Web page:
The Story I Want To Forget
Posted by khmernews on July 23, 2007
“Please, don’t recall the Khmer Rouge regime,” said 51-year-old Aunt Rain Thea, who is living in Phum Buon, Kompong Luong commune, Krakor district, Pursat province. She said this while she encountered a reporter in Kompong Thom province. She said that amongst her ten family members, only two survived.
After being apologized for asking to describe what she didn’t want to, she said that during the Khmer Rouge regime her family were living in Ponley, where the Khmer Rouge called Sruk Dab, Kompong Chhnang province. Her family was Muslim and earned living by fishing. Around 1976, they were moved to live in Chheu Tom, Krakor, Pursat. At one time, since they didn’t get used to living in the place, her parents and her family decided to flee back to live along the river where they had lived and earned their living by fishing. However, while packing, her father, elder brother Ry, and younger brother Sann were brought to be killed by Khmer Rouge cadres who accused them of rebelling. “What rebellion? We only wanted to go back to where we used to live.” Having seen all of this, her mother and her relatives as well as she were shaking like “baby mice”, but dared not to protest at all. In 1977, her sister Ly Ny and her sister’s husband Sa Den and their child, who were living in Chrang Chamreh, were killed because they had argued with ‘a’ mother-in-law. It wasn’t until after 1979 that she realised the death of her sister. Besides taken to be killed, her family members died of illnesses and hunger one after another. She said that during the [KR] regime she was a energetic “mobile team” member whom the “Angkar” appointed to work at various places. She didn’t often meet her family.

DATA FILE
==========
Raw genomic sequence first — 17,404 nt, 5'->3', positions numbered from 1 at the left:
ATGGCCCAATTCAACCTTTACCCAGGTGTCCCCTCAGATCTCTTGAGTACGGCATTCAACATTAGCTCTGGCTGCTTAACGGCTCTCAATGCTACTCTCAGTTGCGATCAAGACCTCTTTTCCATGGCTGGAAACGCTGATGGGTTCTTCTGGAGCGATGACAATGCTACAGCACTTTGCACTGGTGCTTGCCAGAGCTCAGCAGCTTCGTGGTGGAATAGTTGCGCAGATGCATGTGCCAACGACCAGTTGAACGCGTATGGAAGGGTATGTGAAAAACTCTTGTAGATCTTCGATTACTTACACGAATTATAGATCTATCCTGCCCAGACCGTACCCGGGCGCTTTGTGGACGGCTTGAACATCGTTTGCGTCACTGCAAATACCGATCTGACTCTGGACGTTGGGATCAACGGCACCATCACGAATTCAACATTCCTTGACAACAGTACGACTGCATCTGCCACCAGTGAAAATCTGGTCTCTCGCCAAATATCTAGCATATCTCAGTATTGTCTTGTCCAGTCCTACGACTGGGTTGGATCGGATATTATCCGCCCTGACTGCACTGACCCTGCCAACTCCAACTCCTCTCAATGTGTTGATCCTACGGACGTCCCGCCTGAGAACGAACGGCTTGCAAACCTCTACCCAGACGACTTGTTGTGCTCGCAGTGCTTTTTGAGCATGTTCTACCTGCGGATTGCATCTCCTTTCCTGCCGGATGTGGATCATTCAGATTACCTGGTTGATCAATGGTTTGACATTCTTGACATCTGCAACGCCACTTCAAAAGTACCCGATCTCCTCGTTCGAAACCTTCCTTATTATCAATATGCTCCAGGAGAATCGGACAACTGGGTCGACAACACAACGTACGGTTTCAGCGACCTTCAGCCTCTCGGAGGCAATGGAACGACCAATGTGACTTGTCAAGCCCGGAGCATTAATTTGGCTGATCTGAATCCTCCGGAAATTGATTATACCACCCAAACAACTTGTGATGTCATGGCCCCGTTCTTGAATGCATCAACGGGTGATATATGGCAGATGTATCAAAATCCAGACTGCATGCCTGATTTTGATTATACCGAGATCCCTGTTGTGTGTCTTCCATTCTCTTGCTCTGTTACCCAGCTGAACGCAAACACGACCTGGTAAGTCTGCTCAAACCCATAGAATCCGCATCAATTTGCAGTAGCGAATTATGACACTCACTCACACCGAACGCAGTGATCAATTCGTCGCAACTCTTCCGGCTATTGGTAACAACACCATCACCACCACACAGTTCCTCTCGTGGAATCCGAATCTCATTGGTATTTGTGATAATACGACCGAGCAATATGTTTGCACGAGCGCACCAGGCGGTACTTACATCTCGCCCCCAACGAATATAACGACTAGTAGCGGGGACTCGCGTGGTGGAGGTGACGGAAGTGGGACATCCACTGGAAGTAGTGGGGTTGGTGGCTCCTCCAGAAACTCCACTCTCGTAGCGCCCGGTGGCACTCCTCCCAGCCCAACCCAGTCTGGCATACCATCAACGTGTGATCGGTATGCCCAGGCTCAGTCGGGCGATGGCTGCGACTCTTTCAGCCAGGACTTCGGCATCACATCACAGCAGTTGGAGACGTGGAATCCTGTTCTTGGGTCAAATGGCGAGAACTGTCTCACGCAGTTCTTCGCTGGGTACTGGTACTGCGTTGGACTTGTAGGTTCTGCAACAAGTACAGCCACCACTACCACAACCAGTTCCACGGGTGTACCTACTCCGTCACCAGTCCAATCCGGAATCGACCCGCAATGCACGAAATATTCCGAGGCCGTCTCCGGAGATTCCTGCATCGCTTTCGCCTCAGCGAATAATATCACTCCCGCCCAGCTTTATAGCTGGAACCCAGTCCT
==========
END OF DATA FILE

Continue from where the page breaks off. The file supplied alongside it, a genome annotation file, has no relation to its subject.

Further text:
Aunt Rain Thea used to see mass marriages during the KR regime. “9 to 10 couples were married together,” she said, adding that they were assigned to swear to take their partner as their wife or husband and to build their future together. “They held each other’s hands, and that was all,” she said.
She described that after the collapse of the KR regime in 1979, in her family there are only two people surviving, she and her sister. After coming back from the KR regime, she felt like “having been born again”. However, she is still in great sadness for the loss of her parents and siblings.
“If my family members lived together, my life wouldn’t be so difficult,” she said. If the law allowed, she would dare close her eyes and slaughter those senior Khmer Rouge leaders due to her great suffering.
Concerning the Khmer Rouge trials, she thinks it is good and requests the court to have fair trials. For reparations, she said no one would compensate since everything was over. “I can’t forget the Khmer Rouge regime because it is the bitterest experience,” she said.
-Extracted from Rasmei Kampuchea, vol.15, #4339, Wednesday, July 18, 2007.